During the turmoil surrounding Executive Orders 13769 and 13780, colloquially known as President Donald Trump’s “Muslim bans,” discourse turned to who “counted” as someone allowed in the U.S. In this essay, I conduct a critical rhetorical analysis of tweets about the Muslim ban, using a theoretical framework of hybridity, in order to examine how hybridity was, and is, used to rhetorically position people as “acceptable” or “unacceptable” within the rubric of the law and the Muslim ban more specifically. I argue that hybridity is rhetorically articulated as malleable in order to suit the goals of white supremacy; race/ethnicity, religion, and nationality are both conflated and separated depending upon the specific goals and arguments put forth. Thus, racial/ethnic/religious/national identity is seen as both fluid and fixed, but all in service of shoring up discourses of whiteness and white supremacy.
Keywords: white supremacy, Muslim ban, Trump, whiteness, racial/ethnic hybridity
In his first major address in Europe, President Donald J. Trump relies upon visual and historical scenic elements to argue for battle in a clash of civilizations. In so doing, he broadens the notion of the “West,” which relies upon a purified perspective, one whitened and Christian. Using Burkeian rhetorical theory, this essay explores the War-saw address for its scenic development of identity as the location for this symbolic battle with material consequences. The address engages in a victimage ritual that united an oppositional interpretation of the physical locale, traces of President Kennedy’s Berlin Address, and retells parts of Polish history to support Poland’s right-wing government’s anti-immigrant and nationalist policies. Notable as well for its absences, the address fails to bolster democratic principles like the rule of law or the independence of a judiciary and instead amplifies white supremacist rhetoric.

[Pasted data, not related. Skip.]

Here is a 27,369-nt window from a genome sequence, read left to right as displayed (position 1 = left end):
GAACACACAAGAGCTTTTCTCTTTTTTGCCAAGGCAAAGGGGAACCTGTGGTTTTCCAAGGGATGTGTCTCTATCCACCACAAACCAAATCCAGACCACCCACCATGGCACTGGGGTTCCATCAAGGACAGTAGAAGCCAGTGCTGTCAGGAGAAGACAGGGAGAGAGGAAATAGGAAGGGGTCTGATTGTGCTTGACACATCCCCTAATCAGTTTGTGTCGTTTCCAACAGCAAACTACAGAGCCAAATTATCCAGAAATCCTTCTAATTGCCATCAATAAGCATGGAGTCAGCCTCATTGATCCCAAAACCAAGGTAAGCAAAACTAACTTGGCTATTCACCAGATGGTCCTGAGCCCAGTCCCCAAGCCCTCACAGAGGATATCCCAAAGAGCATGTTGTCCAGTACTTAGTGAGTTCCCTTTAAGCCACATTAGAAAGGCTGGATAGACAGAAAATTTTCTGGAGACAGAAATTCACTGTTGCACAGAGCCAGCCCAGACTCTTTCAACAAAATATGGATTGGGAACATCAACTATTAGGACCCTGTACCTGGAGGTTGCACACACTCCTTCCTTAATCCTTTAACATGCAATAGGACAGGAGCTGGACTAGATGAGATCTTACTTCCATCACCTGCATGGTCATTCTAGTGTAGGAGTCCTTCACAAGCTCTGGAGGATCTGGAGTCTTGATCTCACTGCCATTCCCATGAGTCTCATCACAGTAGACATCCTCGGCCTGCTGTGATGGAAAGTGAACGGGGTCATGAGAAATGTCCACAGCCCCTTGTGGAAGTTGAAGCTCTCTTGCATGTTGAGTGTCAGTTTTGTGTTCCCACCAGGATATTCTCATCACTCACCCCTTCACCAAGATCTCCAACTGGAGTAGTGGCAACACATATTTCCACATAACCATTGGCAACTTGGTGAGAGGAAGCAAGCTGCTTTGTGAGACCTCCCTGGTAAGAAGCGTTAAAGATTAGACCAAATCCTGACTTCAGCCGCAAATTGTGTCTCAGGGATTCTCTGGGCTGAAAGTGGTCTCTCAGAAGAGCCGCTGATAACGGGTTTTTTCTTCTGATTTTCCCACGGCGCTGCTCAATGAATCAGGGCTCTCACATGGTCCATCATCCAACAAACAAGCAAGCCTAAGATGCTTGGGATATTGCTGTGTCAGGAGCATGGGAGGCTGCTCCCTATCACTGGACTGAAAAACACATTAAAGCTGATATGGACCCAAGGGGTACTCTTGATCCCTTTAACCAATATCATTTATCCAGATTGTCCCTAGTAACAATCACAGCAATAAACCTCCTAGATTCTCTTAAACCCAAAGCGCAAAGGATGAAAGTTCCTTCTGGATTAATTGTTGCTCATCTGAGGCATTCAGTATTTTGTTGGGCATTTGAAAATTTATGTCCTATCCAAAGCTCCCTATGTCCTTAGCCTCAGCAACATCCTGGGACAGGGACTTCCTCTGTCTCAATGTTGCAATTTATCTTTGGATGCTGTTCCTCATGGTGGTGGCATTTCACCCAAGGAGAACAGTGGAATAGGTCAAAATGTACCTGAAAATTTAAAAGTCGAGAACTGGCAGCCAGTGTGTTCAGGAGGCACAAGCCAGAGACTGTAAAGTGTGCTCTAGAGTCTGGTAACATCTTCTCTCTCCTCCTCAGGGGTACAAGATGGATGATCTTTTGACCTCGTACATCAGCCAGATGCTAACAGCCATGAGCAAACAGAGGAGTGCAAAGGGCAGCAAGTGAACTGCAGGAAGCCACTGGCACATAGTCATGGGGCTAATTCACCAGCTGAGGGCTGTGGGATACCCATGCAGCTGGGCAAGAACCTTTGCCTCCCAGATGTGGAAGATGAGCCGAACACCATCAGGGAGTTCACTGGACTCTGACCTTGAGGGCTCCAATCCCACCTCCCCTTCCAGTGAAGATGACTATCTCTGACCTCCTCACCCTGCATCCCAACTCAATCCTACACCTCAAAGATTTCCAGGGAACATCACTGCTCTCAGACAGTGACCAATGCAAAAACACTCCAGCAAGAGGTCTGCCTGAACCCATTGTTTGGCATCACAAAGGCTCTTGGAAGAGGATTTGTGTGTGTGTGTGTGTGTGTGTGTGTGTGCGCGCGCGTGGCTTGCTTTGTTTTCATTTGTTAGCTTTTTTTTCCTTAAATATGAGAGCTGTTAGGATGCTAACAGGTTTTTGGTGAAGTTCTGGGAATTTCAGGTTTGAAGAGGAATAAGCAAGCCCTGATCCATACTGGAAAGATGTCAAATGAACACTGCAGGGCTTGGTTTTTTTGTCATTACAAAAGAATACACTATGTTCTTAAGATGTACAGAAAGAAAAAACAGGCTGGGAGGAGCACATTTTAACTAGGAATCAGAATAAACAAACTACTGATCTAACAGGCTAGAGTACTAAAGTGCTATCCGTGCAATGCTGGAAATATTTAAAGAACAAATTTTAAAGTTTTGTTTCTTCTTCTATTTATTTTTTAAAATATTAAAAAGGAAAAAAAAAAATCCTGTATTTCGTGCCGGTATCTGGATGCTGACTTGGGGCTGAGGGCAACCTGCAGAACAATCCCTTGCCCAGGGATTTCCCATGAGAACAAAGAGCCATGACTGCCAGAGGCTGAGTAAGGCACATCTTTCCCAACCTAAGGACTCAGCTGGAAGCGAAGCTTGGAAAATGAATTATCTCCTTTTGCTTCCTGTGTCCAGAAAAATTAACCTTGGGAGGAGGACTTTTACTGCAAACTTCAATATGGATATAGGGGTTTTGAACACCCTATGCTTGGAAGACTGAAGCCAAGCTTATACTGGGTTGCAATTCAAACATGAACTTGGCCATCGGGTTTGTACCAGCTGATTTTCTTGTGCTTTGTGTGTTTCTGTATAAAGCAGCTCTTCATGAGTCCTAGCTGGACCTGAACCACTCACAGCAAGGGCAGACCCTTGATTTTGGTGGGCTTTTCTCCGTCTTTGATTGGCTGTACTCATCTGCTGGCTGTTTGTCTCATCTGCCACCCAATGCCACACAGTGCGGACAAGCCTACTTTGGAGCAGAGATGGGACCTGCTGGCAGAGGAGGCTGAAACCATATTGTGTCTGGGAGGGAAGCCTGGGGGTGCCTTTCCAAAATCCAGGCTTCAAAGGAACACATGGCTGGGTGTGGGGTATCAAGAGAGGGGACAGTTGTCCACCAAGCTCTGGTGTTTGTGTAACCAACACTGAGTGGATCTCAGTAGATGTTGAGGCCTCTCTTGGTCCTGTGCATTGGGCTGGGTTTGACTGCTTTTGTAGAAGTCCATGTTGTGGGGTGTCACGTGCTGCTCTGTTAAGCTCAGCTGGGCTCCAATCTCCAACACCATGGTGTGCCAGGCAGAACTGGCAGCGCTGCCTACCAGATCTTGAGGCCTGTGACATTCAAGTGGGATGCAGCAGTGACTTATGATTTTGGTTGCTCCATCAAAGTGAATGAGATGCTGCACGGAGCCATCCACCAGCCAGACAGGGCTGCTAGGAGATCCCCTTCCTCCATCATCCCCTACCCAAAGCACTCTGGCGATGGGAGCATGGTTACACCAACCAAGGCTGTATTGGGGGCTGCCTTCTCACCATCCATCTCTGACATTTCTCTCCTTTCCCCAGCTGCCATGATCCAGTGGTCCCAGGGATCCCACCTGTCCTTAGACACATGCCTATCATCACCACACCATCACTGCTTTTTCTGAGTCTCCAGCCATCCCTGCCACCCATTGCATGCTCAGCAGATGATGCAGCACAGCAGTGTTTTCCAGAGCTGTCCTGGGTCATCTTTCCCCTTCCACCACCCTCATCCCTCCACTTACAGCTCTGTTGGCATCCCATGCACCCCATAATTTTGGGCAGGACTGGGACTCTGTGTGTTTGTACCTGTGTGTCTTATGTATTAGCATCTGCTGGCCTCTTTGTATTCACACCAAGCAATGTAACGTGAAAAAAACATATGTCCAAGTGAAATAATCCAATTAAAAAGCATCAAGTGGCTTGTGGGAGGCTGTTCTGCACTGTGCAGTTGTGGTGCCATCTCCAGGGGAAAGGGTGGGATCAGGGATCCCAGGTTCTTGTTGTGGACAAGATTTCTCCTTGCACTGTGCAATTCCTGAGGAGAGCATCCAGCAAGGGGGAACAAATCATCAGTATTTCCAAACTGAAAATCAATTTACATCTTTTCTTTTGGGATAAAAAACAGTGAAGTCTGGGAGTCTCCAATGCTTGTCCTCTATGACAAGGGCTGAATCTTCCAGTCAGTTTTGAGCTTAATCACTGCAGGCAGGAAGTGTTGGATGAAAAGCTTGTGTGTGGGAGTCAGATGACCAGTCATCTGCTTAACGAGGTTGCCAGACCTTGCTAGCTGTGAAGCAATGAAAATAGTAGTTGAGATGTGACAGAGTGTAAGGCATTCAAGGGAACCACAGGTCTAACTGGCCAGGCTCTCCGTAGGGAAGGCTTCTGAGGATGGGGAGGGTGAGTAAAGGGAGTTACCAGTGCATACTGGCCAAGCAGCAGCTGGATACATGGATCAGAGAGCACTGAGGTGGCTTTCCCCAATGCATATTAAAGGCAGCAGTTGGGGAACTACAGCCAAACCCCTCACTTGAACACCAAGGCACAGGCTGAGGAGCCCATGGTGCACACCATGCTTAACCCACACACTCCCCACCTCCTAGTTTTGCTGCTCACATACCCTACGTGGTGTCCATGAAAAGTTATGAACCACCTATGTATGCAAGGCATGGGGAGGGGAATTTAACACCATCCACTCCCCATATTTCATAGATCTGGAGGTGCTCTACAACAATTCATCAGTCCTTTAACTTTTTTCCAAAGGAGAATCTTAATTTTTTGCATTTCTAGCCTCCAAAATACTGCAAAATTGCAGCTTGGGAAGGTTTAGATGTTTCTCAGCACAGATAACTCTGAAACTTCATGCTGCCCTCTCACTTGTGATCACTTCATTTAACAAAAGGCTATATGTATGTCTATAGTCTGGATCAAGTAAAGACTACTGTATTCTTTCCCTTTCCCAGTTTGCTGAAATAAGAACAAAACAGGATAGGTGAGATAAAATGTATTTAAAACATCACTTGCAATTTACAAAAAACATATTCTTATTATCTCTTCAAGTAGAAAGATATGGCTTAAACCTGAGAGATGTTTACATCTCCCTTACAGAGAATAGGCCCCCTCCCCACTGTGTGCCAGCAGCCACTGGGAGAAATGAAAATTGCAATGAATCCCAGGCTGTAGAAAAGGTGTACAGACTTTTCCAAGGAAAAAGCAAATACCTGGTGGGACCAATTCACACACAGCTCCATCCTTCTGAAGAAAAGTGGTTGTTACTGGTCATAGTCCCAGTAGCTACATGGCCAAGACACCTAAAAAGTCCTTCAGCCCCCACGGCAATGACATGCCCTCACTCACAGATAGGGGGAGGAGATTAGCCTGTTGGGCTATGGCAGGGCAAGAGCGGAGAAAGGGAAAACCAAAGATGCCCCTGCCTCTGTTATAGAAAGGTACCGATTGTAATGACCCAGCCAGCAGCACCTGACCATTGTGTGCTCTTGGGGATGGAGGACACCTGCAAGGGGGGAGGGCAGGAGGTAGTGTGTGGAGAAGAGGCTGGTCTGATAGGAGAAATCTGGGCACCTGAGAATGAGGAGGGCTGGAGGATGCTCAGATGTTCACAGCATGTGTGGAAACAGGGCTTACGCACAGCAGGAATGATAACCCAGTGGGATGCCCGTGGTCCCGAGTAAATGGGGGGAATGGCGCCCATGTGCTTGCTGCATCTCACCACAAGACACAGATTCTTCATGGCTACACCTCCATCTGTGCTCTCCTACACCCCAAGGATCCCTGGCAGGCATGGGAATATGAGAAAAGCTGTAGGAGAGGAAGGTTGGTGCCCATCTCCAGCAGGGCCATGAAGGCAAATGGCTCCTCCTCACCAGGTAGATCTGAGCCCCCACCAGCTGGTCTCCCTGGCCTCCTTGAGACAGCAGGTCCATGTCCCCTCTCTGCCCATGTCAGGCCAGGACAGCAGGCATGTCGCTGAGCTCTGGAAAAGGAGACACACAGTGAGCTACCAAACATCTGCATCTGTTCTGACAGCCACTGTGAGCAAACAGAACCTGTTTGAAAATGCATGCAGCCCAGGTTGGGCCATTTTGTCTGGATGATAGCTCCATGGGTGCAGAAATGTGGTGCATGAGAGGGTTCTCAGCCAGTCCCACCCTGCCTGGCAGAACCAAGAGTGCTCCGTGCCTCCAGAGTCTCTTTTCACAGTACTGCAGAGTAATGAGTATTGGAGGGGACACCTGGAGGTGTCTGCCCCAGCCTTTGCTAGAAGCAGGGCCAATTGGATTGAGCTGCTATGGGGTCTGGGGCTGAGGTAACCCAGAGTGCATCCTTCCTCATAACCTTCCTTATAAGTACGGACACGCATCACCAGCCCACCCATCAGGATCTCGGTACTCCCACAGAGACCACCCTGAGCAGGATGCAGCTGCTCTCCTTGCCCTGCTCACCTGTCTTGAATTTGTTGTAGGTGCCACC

Keywords:Trump, Poland, West, scene, agency, victimage ritual, clash of civilization, white supremacy
Scholars, journalists, pundits and others have criticized the racist, anti-queer, anti-Semitic, Islamophobic, and xenophobic rhetoric that pervades the Trump campaign and presidency. At the same time, commentators have expended a vast number of words analyzing Trump’s character: why does he do the things he does? We ask, how do the latter (analyses of Trump’s character) help explain the former (Trump’s racist statements)? Through a close rhetorical analysis of 50 diverse examples of Trump criticism, we reveal four prevailing characterizations or “archetypes” of Trump: Trump the Acclaim-Seeker, Trump the Sick Man, Trump the Authoritarian, and Trump the Idiot. Each archetype explains Trump’s racism in a different way, with significant consequences for social critique. For example, the Trump the Idiot archetype dismisses his racist statements as a series of terrible gaffes, whereas Trump the Authoritarian explains them as an actualization of white supremacy. We trace the benefits and tradeoffs of each archetype for resisting white supremacy.
Keywords: Donald Trump, white supremacy, identity, rhetoric, archetypes